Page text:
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Justin Chang’s “Film Review: ‘Kick-Ass 2’” Looks for Opinion, Loses Coherency

In response to Justin Chang’s 1350‑word review of Kick-Ass 2 on Variety 

http://variety.com/2013/film/reviews/kick-ass-2-review-chloe-grace-moretz-aaron-taylor-johnson-1200576879/

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Justin Chang’s treatment on Kick-Ass 2, “Film Review: ‘Kick-Ass 2‘“is modest enough to be ambiguous and vaguely disinteresting. Chang’s words towards the film serve simply enough to elongate the description of the plot, as if he is trying to forgo the opportunity to examine the film and pick out its flaws thoroughly enough to actually regard the strengths of the film.

Sure, there are a few moments that point towards potential flaws, but they‘re more of comparisons. Chang reserves his judgments towards characters and plotlines and even the entire film for a compare/contrast episode, like deciding if the “Kick-Ass” story is funnier than the “Hit-Girl” one, or which actors/actresses are better in their respective roles (even though he still manages to defend anyone who is lackluster, an extraordinarily evil A-for-effort in the game of criticism).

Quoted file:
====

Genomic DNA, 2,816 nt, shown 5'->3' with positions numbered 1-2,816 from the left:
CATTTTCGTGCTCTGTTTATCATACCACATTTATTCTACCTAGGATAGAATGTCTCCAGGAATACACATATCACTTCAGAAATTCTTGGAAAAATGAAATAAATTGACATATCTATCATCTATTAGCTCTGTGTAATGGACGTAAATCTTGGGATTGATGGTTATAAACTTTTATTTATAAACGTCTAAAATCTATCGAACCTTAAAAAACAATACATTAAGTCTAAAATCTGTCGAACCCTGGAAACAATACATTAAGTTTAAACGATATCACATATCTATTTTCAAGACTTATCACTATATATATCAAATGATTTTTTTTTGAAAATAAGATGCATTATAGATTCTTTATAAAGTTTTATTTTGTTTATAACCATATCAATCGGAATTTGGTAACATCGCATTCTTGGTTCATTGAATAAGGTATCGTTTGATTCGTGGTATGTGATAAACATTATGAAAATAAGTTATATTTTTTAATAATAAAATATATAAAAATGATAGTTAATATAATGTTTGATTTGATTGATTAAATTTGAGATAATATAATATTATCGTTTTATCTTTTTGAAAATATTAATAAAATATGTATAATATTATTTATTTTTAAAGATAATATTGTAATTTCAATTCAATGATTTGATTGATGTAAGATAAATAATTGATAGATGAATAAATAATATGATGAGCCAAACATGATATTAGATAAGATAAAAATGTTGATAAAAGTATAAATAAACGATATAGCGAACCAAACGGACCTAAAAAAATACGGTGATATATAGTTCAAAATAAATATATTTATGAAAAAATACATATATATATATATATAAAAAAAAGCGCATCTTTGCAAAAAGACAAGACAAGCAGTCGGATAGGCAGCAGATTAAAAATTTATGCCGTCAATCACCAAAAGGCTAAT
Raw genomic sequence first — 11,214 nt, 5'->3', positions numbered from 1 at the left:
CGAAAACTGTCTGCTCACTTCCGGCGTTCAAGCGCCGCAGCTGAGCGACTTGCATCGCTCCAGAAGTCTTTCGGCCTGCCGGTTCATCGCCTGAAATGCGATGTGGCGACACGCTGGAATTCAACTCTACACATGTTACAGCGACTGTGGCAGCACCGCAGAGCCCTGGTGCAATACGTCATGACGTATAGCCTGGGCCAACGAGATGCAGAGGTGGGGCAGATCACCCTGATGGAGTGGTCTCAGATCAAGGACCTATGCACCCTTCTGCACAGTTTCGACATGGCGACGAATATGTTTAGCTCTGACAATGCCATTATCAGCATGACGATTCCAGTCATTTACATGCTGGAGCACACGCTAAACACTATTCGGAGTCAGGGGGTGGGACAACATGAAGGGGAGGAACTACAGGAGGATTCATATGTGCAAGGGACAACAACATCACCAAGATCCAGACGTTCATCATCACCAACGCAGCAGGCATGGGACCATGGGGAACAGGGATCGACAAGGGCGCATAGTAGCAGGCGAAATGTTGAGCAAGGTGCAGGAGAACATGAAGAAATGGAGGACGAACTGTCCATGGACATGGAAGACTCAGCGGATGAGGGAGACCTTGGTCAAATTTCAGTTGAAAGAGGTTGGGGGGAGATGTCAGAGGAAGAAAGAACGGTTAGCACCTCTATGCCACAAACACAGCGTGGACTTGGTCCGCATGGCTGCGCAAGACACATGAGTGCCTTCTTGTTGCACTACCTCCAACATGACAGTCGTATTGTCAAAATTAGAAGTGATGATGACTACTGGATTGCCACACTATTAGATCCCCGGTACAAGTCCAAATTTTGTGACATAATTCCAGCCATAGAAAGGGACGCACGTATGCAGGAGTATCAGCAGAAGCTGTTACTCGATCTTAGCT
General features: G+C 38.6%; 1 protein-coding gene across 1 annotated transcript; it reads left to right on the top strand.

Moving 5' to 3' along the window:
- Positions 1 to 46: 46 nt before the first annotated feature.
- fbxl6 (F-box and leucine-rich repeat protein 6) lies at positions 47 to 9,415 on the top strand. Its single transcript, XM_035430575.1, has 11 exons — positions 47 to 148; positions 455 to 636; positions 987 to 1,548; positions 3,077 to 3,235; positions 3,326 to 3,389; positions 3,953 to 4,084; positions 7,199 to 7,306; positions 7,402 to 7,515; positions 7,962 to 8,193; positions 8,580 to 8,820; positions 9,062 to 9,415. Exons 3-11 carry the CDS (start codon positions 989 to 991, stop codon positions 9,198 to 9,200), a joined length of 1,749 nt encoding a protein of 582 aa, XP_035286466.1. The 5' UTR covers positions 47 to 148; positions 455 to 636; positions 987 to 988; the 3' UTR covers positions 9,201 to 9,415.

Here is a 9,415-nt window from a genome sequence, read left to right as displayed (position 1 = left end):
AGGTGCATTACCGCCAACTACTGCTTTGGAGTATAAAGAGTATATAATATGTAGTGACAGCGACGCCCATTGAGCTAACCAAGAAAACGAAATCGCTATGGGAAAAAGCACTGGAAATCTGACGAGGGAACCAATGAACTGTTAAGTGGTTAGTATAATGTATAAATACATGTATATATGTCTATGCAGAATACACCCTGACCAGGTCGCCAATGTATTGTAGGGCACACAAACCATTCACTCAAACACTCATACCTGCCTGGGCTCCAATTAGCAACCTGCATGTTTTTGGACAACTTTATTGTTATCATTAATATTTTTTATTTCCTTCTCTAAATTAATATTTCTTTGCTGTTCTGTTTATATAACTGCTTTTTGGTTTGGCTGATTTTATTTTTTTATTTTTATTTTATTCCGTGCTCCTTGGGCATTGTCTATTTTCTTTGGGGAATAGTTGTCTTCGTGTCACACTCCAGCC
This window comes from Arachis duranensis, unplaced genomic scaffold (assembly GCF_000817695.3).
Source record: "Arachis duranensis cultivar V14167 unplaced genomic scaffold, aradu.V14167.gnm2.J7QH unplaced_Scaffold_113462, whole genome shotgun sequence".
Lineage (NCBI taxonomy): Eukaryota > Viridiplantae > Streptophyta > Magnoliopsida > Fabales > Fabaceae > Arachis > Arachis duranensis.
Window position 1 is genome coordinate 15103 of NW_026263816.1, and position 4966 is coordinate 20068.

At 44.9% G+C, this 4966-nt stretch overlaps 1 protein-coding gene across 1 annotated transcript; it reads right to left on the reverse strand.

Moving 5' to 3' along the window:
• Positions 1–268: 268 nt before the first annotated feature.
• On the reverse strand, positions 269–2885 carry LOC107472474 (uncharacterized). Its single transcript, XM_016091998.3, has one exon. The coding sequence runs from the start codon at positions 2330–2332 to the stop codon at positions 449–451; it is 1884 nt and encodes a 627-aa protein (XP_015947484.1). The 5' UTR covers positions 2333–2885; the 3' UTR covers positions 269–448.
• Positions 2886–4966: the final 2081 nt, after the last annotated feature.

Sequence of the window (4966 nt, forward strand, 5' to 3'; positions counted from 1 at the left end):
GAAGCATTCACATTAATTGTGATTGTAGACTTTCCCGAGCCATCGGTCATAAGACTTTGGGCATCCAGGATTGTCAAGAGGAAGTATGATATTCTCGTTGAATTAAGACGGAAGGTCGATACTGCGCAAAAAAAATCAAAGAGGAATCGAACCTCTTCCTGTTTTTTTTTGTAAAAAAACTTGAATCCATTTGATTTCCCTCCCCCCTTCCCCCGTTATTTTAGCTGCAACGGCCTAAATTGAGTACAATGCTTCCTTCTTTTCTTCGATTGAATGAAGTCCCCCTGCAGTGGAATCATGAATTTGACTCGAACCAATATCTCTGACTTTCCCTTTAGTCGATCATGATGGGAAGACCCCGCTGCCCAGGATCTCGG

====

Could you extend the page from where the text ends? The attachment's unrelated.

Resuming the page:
The review tries to take on the one-sided role of critique; Chang tries to say, “Jeez man, it could be better” and then shrugs. He can analyze a film he is watching. But, given this example, Chang can‘t analyze his own writing: he goes into depth about the characters and the filmmaking to a degree that he inherently encourages people to go see the movie, even as he portrays his own disappointment. Maybe next time we can sensitively and simply synthesize the pros and cons of an upcoming movie rather than word-puking them in a debatable direction.    

Quality of Writing Quality of Argument Spoiler Avoidance Presentation